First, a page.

In November 2013 the Nieman class of 2014 selected investigative reporter Pamela Colloff for the Louis M. Lyons Award for her tenacious investigations into wrongful convictions, which have exposed deep flaws in the criminal justice system. A National Magazine Award winner, Colloff is an executive editor at the Texas Monthly, where she has worked since 1997.

In their deliberations, fellows noted that “Colloff blends painstaking reporting about the mistakes and misconduct committed by law enforcement with wrenching personal details about the shattered lives of those wrongly convicted. When many of her colleagues have moved on from the sensational murder trials, often content that justice has been served, Colloff treads a lonely road, digging through boxes of court documents, reinterviewing witnesses and questioning the motives of prosecutors and the competence of defense attorneys. Her investigations highlight how a system designed to protect can be corrupted into jailing the innocent and letting the guilty roam free, sometimes to kill again. The power and humanity of her stories has helped force reexaminations into several cases and given them an impact far beyond the borders of Texas, where they take place.”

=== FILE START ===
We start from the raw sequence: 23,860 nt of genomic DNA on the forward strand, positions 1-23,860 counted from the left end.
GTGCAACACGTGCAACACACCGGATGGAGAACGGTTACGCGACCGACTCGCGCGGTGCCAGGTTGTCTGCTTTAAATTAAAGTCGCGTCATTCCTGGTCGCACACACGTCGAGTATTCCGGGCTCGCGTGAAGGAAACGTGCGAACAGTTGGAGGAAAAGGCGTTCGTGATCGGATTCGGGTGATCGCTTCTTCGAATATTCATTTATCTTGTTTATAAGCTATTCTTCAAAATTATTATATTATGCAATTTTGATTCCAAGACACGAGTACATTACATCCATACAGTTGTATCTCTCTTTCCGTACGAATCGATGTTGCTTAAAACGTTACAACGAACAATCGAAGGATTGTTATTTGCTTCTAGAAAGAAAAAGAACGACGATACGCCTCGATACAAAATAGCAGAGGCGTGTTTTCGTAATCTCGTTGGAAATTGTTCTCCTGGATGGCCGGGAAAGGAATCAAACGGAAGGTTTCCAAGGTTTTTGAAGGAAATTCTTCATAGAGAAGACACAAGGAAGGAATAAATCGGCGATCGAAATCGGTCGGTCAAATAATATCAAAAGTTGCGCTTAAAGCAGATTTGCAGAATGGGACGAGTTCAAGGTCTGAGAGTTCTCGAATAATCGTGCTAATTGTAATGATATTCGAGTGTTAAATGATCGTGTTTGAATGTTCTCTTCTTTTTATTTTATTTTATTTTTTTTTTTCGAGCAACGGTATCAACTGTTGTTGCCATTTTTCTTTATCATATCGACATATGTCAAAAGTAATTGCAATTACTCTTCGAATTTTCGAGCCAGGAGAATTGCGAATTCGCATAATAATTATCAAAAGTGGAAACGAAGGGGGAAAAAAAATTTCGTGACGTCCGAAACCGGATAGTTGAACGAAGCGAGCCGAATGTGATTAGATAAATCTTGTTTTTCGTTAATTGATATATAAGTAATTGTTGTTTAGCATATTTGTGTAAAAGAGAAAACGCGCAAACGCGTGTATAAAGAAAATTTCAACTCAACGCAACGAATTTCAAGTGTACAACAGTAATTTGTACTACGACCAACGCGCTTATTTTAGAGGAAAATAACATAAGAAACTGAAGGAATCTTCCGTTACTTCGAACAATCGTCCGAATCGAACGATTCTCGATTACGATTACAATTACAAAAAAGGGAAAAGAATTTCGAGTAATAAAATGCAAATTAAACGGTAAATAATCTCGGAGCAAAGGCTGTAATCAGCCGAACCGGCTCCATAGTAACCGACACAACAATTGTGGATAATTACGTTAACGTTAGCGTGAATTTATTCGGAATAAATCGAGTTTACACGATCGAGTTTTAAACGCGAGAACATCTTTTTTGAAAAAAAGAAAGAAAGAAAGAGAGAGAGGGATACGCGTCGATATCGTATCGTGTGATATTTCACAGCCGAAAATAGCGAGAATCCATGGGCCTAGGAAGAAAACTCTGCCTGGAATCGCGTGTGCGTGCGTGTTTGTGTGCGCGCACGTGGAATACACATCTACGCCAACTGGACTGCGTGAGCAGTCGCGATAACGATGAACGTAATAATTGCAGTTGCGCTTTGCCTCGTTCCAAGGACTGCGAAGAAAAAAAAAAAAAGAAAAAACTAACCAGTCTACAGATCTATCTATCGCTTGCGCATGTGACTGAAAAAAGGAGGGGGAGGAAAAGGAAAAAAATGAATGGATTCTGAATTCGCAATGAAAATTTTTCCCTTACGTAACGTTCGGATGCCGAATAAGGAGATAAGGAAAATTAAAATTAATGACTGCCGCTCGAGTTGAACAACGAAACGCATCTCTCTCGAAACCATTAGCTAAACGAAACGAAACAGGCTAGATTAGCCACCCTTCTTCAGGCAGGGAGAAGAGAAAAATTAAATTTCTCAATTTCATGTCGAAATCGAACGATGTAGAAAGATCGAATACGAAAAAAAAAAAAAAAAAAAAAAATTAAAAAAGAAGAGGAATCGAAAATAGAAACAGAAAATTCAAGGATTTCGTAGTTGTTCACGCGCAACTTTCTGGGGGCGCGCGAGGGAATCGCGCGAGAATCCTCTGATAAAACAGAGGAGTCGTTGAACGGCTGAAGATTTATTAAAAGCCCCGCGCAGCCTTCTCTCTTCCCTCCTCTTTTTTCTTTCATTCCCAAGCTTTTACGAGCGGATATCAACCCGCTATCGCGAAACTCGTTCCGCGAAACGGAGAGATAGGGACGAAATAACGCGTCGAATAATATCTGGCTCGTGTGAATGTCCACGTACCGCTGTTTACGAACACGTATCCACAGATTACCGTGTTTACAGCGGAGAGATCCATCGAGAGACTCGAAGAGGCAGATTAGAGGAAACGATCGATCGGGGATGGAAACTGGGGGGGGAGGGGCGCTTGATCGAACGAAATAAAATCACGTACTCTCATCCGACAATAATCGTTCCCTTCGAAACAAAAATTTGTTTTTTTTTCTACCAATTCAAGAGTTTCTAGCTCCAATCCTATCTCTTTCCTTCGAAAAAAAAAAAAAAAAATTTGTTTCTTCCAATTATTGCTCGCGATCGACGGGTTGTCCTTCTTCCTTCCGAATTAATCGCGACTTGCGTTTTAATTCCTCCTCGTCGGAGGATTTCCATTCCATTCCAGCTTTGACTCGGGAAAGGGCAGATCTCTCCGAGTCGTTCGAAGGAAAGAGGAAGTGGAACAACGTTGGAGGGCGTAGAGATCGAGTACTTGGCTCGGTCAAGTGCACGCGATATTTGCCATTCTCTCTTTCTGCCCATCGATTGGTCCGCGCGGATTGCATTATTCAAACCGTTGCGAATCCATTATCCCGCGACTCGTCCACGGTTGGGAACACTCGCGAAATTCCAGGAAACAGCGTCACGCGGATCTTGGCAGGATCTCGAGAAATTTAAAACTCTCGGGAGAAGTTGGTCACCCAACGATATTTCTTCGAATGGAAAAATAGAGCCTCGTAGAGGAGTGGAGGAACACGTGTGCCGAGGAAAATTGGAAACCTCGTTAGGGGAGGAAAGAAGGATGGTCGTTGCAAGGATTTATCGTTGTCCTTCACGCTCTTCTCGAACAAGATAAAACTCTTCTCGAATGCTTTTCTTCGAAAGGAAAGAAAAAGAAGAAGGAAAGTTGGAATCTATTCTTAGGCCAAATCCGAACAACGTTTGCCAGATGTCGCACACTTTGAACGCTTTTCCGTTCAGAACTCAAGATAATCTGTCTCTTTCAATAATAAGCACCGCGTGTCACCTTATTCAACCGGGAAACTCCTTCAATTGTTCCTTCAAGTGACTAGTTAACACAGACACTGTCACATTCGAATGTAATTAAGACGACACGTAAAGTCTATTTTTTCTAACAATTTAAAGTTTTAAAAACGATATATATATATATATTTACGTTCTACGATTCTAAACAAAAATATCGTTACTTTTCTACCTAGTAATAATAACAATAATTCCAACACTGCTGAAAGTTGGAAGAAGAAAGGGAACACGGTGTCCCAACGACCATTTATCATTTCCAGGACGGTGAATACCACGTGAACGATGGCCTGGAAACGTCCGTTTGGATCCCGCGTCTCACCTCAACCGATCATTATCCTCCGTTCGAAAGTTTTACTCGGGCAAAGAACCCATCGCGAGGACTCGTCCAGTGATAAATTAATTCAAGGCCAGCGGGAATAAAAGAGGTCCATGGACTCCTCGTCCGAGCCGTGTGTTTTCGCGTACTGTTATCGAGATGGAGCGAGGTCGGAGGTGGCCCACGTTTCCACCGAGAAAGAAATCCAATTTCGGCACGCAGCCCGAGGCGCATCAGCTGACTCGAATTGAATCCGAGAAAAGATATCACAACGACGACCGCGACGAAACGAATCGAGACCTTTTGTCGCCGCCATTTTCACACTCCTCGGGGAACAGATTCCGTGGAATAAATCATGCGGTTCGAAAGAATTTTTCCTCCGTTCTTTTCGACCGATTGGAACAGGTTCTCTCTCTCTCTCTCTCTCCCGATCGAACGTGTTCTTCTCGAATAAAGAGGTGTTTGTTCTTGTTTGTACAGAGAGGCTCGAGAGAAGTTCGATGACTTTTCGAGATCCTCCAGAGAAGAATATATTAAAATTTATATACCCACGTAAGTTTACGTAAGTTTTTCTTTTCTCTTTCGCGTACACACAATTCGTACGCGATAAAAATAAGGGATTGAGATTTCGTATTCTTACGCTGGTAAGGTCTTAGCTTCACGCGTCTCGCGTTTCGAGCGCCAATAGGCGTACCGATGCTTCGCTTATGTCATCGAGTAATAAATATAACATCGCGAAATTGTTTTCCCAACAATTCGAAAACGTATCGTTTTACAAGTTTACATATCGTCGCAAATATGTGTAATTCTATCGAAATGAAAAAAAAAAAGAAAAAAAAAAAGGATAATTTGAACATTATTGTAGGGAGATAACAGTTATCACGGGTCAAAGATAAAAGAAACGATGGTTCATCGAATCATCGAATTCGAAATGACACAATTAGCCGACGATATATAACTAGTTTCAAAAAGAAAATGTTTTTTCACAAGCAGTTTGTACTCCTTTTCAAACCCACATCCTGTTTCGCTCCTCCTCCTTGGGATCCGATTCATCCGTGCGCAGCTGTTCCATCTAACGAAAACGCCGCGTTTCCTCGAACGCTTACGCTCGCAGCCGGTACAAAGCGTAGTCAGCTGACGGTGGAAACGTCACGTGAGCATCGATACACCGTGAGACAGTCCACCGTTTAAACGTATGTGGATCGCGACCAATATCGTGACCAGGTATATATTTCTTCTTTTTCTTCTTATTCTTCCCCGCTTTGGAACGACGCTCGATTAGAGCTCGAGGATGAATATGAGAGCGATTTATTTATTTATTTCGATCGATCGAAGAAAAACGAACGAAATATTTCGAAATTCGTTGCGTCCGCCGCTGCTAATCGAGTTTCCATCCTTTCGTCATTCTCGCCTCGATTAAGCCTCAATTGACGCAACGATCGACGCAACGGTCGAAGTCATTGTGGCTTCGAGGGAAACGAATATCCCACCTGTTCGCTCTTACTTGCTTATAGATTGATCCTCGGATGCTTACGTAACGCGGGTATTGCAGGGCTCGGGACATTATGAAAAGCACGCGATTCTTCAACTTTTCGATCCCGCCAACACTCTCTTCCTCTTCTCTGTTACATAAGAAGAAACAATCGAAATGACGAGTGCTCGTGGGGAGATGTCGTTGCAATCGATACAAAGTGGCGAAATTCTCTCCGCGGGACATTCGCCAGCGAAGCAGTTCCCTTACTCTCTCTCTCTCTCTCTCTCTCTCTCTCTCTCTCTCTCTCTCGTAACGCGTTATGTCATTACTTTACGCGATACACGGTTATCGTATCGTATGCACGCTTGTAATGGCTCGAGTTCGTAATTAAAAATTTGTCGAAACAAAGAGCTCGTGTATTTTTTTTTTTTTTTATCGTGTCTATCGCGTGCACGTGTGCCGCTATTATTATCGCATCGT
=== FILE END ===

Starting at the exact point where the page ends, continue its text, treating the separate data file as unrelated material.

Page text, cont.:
Colloff will receive the Lyons Award at a ceremony at the Nieman Foundation on Feb. 7, 2014.

Read a selection of Colloff’s work:
  • Innocence Lost and Innocence Found, about wrongly convicted death row inmate Anthony Graves. One month after the publication of “Innocence Lost,” the Burleson County district attorney’s office in Texas dropped all charges against Graves and released him from jail, where he had been awaiting retrial.